The Corner


Would It Help if Law Schools Tried Teaching Virtue?

As the thousands of lawyer jokes attest, the legal profession is perceived as having a problem with virtue. One law school, that of Faulkner University in Alabama, is trying to do something about that with an introductory course taught by Professor Adam MacLeod. It gets the incoming students thinking about questions of virtue and morality — questions that ought to be in the minds of lawyers throughout their careers.

In today’s Martin Center article, Professor MacLeod writes about his Foundations of Law course.

“In the course,” he writes, “students consider matters both profound and useful. They examine the relationship between legal justice and natural justice, the difference between rights and privileges, the operation of formal logic in legal arguments, different approaches to interpretation and adjudication, and much more.”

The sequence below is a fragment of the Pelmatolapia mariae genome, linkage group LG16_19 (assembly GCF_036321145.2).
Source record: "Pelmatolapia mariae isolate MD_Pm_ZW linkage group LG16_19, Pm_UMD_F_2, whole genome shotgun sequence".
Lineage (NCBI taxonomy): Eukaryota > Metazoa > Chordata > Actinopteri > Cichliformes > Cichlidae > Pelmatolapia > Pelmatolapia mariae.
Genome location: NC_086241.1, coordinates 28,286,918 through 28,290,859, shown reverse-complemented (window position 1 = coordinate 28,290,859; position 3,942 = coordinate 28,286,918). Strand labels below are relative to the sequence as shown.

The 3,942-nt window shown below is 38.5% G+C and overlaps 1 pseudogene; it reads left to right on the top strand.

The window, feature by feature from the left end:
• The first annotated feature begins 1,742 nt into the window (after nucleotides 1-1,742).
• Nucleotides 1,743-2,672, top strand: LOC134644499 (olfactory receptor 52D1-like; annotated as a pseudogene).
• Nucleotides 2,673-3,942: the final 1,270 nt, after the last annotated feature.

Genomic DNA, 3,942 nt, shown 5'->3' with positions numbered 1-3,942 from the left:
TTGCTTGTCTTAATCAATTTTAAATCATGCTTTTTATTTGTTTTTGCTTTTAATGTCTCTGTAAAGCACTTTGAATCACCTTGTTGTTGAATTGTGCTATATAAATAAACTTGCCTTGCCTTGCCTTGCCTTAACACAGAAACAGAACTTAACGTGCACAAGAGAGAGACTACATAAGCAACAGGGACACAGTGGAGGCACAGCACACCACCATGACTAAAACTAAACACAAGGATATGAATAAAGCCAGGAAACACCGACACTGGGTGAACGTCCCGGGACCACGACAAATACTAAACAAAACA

Notice — nothing about “social justice.”

The course works like a “Great Books” course, having students read the great books of the law: Blackstone, Joseph Story, and more. It also includes parables from the Bible.

MacLeod concludes:

Law students who grapple with such questions come gradually to see transcendent truths. They are not daunted by changes in the law, for they can locate new rules within enduring categories. And they perceive the ends that ennoble their practice of law.

It seems to me that this course is a splendid addition to the first-year law-school curriculum. Unfortunately, most law-school deans would snicker if a faculty member were to propose anything like it.

George Leef is the the director of editorial content at the James G. Martin Center for Academic Renewal.